Death of the Party

Written by Nick Curley on . Posted in Books, Posts.

Please Take Me Off the Guest List, a new collection of photographs by Nick Zinner (of the Yeah Yeah Yeahs) and prose by Zachary Lipez (of the selfprofessed “truly unpopular” Freshkills), resembles nothing on your shelf. Their missives were melded into one unique tract by former Artforum designer Stacy Wakefield, initially told by printers that her vision for the book’s format—palmsized printings of Lipez’s pieces placed between a pocket-friendly selection of Zinner’s pics—was technically impossible. The result is elegantly accessible, like a Book of Common Prayer wedged between sleeping drunks in an Alphabet City dive.


A wry, raw view of our city awaits within this volume, the trio’s fourth collaboration. “We met in Brooklyn, about 11 years ago,” says Lipez. “We were all in bands that played together and frequented both Sweetwater Tavern and Happy Birthday Hideout. We hadn’t done a book together in a few years. I missed them.” The title is a running joke between Zinner and Lipez: “We wanted to write a late ’90s, early 2000s response to Legs McNeil’s Please Kill Me called Please Put Me on the Guest List,” says Zinner. “But over the years, seeing good times turn into bad, and keeping in tune with the darker, ‘Thank God the party’s over’ feeling of the stories, the title changed.”

Lipez’s medium has also shifted, from poetry to prose. In Guest List’s pointed essays, he skewers topics as varied as snorting cocaine while skydiving, post-coital showering and the Strand bookstore, to which he’s drafted a spread-eagle letter of resignation. Asked if it’s fair to assume that he’s the “I” in the book’s first-person, oft-abrasive narratives, Lipez says, “‘Fair’ is a great word that allows all sorts of wrongheaded shit, because everybody is ‘entitled’ to believe what they want. Who cares how people take it, as long as they’re at least mildly entertained?” This urge to be no burden runs throughout Guest List. Lipez writes, “There’s always a cleaning crew, and if you have one essential goal in life, it should be to make their lives no more difficult than absolutely necessary.”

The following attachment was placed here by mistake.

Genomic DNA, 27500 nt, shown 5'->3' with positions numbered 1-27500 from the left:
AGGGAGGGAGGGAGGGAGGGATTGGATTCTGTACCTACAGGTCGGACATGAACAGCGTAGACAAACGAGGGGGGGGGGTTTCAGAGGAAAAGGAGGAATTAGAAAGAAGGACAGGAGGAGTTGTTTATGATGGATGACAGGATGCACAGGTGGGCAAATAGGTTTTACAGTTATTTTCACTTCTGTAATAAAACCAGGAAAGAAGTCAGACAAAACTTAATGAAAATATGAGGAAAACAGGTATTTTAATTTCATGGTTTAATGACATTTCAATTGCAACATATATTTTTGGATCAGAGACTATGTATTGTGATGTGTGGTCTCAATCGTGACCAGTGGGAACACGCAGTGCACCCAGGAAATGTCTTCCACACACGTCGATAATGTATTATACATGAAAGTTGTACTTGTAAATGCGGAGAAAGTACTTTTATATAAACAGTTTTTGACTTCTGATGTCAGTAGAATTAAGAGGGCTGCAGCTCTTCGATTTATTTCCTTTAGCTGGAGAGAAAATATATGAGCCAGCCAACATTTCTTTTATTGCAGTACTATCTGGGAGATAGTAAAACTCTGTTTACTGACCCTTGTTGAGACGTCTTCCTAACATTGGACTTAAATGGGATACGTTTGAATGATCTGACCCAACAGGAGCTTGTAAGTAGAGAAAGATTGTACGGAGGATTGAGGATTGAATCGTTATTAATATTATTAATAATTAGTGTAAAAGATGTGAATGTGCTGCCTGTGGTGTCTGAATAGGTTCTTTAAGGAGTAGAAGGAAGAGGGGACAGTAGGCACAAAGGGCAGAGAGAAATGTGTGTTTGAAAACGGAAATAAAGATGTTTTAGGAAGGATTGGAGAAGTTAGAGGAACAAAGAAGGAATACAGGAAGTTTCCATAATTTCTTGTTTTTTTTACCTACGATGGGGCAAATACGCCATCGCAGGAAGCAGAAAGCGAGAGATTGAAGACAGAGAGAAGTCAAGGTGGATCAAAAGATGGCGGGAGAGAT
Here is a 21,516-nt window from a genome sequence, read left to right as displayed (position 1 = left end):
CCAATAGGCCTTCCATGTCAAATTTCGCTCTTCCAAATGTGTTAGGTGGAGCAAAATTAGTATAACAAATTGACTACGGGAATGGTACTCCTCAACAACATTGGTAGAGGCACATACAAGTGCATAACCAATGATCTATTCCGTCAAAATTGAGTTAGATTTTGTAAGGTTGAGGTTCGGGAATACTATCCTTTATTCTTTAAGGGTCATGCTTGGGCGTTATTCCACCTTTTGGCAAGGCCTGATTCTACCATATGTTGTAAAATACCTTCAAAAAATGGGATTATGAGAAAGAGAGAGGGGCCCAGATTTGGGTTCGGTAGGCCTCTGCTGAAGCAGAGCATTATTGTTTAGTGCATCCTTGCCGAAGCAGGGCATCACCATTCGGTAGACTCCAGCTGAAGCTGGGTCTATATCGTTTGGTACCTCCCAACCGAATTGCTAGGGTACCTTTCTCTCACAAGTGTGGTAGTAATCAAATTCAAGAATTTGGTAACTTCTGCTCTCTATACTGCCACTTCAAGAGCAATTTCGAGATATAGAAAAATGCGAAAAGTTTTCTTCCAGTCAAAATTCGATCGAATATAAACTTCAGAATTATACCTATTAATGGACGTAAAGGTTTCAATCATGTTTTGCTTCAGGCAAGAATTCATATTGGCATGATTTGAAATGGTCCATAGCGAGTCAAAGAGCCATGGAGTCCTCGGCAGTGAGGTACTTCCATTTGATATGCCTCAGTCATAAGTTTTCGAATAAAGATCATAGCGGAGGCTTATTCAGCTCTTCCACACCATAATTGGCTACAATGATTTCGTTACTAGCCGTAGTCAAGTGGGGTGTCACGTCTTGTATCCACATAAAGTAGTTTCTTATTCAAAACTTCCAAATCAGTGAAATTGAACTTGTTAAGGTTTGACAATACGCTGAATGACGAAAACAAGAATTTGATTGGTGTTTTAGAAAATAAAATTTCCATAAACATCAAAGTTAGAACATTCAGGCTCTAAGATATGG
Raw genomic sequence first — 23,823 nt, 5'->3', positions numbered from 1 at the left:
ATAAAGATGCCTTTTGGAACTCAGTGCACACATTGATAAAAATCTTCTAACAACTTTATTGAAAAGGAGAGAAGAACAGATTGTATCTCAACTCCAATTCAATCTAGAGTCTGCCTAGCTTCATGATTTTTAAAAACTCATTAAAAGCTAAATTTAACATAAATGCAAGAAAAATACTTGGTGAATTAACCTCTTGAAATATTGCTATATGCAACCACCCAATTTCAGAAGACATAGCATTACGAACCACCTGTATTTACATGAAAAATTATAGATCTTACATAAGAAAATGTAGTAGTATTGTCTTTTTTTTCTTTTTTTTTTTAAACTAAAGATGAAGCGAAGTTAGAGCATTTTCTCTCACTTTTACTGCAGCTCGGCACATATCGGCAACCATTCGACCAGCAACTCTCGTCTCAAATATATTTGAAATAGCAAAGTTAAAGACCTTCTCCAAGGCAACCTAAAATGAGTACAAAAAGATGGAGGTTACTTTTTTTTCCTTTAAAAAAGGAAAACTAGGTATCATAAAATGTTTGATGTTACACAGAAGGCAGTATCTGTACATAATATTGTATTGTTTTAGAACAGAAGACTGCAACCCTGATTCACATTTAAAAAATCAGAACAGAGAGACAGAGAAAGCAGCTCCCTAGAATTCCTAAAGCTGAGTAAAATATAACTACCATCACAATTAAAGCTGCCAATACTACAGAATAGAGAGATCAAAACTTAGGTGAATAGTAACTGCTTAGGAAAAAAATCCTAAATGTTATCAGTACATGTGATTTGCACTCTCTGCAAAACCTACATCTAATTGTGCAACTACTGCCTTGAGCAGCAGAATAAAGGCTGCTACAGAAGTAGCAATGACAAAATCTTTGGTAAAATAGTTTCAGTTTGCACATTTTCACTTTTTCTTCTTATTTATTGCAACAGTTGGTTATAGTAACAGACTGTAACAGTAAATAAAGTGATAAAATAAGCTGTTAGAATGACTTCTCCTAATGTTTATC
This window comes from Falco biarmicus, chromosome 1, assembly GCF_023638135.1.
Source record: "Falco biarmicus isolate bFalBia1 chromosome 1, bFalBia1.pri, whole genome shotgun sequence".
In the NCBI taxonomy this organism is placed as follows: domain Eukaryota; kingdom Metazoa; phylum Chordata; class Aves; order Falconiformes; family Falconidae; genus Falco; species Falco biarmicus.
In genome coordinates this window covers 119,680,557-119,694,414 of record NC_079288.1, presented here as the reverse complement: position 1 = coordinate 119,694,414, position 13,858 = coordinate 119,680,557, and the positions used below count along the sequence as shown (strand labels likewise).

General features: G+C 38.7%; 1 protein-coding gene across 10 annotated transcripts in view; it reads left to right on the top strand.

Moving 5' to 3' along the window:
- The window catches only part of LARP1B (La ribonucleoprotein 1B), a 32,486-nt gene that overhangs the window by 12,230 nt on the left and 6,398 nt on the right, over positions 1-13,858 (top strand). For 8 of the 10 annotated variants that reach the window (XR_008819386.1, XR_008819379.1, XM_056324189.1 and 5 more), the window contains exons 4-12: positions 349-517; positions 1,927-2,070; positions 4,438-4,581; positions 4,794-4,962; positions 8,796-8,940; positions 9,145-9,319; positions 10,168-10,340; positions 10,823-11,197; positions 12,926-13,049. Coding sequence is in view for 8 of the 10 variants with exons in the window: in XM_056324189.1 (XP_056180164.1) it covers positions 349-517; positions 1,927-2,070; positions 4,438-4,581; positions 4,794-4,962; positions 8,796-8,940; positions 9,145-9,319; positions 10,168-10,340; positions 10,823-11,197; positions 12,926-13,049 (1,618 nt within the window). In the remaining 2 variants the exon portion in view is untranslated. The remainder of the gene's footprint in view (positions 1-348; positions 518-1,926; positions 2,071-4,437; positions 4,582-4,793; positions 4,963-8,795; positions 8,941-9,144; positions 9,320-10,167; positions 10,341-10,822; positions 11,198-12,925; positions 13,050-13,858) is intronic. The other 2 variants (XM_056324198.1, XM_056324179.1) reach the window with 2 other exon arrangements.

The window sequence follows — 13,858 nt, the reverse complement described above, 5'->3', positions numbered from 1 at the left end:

The text and photography alike slog toward maturation, while greeting any pretty young things coming ’round the bend. “It’s really not for my peers,” says Lipez. “Instead I hope it helps convince wonderful 15-year-old weirdoes of all sexes, sexual orientations, races and shoe sizes that New York City is still a worthwhile place to move to. And I hope it convinces the squares that if they move [here], they will instantly contract an STD and the bar staff will almost certainly be licking their straws before they put them in their drinks.”

Zinner’s contributions have equally evolved, now years removed from his photography major days at Bard College.

In Guest List, he finds the Gothically grotesque in bright climates, in pursuit of what Zinner calls an “abstract but universally acceptable aspect.” Shot on film with Contax cameras and inspired by Robert Frank, William Klein and cinematographers like Lance Acord and Christopher Doyle, the photos share with Lipez’s text an inquiry into our vices and revelry.

“‘I Was Wrong’ by Sisters of Mercy pretty much informs everything I write,” says Lipez. In poring over the book, one passage from said song seems particularly parallel: “I can love my fellow man/ but I’m damned if I love yours/ In a bar that’s always closing/ In a world where people shout.”

On a recent Monday at Union Square’s Barnes and Noble, the Guest List trio performed a staged reading set to music. Hearing Lipez aloud, underscored by Wakefield and Zinner’s dissonance, proved the ideal means of ingestion. On the page, each essay has moments of vainglorious smugness, oozing with conceit. To hear Lipez read them himself offers a funnier, more affable, humbler rendition. Knowing whether or not these caustic statements are genuine proves inconsequential—they’re good jokes offered in a time when we could use more laughs. To be young and self-aware in New York can be austere: there’s rapture in those who’ve lived in that hyperserious subculture long enough to know how to poke its ribs.

Onstage Lipez’s voice carries gravitas and gravel, punctuating jokes with unfeigned smiles without begging for one in return. It’s a knowing smirk crossed with a yearbook picture snapped before one is ready.

After the reading, on the store’s descending escalator, a young couple wearing identical jean jackets and similar snarls reacted to what they’d just seen.

“Hell, I could have written that,” he said.

“No you couldn’t,” she said. “I mean, you could, but he did.”

This same exchange happens countless times each year in American life. It’s the genesis of any artistic achievement. You can have this conversation in the gutter, or here in this chain bookstore. Because it’s happening here and now, for one fleeting ride on slow-moving chrome, this truly seems the place to be.